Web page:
Delayed Cord Clamping

 

 

Delayed Cord Clamping

 

That adorable little belly button your baby has was once part of your baby’s “womb mate”, the placenta. The placenta’s role is to carry oxygen and nutrients to baby and carry away waste via the umbilical cord. For decades the standard of care has been to immediately clamp and cut the cord once baby was delivered, because its been thought that full term babies already have all the nutrients they need, that babies would get too much blood (polycythemia) that could overload organs and systems or that blood could flow backward back to the placenta if not immediately clamped. However, modern studies and data suggest there are several benefits to delaying cord clamping (DCC), and there is not enough sufficient data to suggest any risks.

 

While in utero, blood is constantly being filtered and pumped to and from the placenta and your baby. At any time the placenta can hold up to as much as one third of your baby’s blood volume. When the umbilical cord is immediately clamped after birth, that third of your baby’s iron rich blood never makes it back and remains retained in the placenta, putting your baby at risk for iron deficiency and anemia. Delaying clamping allows for an increases infant’s iron stores and an increase of red blood cells, meaning more oxygen for lungs and tissues, giving your baby better protection against organ damage, brain injury and death.

 

How long you should wait before clamping is debated. The World Health Organization recommends waiting 1-3 minutes, while most midwives will say its best to wait until the cord stops pulsating, meaning the placenta has stopped pumping, usually about 5 min. To understand the importance DCC, one must look a little closer at the value of the blood itself.

 

It’s becoming a growing trend and choice of parents to bank their child’s cord blood. The value of this is that the cord blood carries high levels of embryonic stem cells. Embryonic stem cells are powerful because while they are not specialized, tissue specific cells, meaning they cannot work together to pump blood like cells in the heart or carry oxygen like a RBC, but they can give rise to specialized cells and they can also renew themselves, divide and create more stem cells for long periods of time (think of a medicine that keeps on working). Embryonic stem cells are different because they can become any type of cell while adult stem cells typically only give rise to new cells from the tissue in which they’re found. While it can be beneficial to collect and store these stem cells in the event that your child could benefit from stem cell therapy in the future, one should also see how important it is that your child get as many of these amazing cells that have the ability to renew and restore cells and tissues into the body to act as a preventative measure. It should be noted that cord blood can still be collected and banked if the cord is clamped between 1 and 3 minutes, as long as the cord has not stopped pulsating.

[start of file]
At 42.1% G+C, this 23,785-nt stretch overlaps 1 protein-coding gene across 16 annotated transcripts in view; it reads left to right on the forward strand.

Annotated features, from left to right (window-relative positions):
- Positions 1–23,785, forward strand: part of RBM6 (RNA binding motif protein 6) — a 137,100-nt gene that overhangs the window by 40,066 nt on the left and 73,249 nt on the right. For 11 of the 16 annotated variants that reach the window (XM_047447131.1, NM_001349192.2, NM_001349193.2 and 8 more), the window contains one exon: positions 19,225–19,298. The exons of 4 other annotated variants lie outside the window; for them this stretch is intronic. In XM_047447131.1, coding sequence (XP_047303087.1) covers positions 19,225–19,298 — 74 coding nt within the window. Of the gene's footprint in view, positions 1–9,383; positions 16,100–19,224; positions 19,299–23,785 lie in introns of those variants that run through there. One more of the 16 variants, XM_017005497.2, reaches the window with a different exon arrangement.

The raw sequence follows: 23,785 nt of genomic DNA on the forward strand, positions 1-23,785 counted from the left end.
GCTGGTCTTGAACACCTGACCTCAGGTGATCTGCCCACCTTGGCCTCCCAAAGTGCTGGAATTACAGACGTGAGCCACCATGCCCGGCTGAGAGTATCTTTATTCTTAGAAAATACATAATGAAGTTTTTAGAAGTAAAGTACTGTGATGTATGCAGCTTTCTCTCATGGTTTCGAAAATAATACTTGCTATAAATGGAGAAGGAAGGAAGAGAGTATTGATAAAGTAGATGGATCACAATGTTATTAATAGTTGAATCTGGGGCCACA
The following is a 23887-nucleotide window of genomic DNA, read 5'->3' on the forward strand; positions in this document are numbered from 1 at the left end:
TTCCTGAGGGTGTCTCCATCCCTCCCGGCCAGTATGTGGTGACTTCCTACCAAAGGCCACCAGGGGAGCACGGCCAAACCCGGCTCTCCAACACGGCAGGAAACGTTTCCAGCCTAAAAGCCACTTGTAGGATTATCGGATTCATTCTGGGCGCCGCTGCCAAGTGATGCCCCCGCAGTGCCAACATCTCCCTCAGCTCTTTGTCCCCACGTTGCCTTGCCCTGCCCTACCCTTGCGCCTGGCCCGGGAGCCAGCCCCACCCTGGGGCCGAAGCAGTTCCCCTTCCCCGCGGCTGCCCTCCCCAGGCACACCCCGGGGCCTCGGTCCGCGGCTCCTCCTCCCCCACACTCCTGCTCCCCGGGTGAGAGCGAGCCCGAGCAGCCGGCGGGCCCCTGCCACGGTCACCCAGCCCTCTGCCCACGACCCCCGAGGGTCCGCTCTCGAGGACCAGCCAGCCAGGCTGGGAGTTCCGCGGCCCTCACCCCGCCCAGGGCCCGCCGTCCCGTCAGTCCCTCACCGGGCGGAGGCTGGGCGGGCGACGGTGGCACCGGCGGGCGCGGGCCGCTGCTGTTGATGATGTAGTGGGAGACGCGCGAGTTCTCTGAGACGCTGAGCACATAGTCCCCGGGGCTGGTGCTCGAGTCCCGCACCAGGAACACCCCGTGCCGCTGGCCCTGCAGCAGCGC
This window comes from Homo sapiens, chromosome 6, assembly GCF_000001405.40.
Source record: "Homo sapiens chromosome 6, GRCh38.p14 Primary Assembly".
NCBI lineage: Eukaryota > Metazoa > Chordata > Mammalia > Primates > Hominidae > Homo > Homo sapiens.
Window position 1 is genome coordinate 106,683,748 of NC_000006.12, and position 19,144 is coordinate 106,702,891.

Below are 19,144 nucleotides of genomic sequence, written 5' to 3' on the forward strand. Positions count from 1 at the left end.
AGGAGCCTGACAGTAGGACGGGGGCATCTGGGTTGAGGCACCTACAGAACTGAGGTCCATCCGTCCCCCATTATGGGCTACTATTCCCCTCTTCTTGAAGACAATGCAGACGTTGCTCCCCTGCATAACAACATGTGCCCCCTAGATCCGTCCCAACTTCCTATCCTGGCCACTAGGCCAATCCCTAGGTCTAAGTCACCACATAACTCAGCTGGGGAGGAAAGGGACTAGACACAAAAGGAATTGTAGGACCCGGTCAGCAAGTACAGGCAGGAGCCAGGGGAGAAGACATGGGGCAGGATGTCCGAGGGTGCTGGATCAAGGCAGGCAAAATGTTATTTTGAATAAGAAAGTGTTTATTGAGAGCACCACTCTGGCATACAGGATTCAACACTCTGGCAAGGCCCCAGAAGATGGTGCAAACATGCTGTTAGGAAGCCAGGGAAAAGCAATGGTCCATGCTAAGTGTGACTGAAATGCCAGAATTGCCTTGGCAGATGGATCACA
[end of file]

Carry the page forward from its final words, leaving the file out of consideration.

The benefits of delayed clamping started to come to light after it started being used in preterm infants to increase blood volume. From there the benefits have continued to become clear for all infants. A study done by the University of Rhode Island concluded that children who experienced delayed cord clamping had increased brain myelin, important for early life functional development and associated with motor sensory processing/functioning and visual development.

 

The American College of Nurse Midwives suggests that delayed cord clamping be the standard of care for all full term and preterm infants. Immediate cord clamping is advised against unless under emergency context when the infant is in need of immediate care. Even when a cesarean section is needed and the cord needs to be clamped quickly, it is advised that Dr’s wait up to 40 seconds to clamp and proceed by milking the cord to ensure the baby gets as much cord blood as possible.

 

The benefits of delaying clamping are becoming increasingly clear, but no matter what you and your physician chose is best for you and your baby, we can all agree that the placenta is an amazing organ with profound properties that support, sustain, nourish and grow a child to full development!

 

 

Sources

 

ACOG, American College of Obstetricians and Gynecologists. Delayed Umbilical Cord Clamping After Birth. 2017. Americanpregnancy.org

 

American College of Nurse-Midwives. Delayed Umbilical Cord Clamping (Position Statement). 2014. Midwife.org

 

NIH, National Institute for Health. Department of Health and Human Services. Stem Cell Information, Stem Cell Basics V. 2019. Stemcells.nih.gov

 

WHO, World Health Organization. Guidelines for Recommendations on Newborn Health. 2019. Who.int

 

National Public Radio. Delayed Umbilical Cord Clamping May Benefit Children Years Later. 2015. NPR.org


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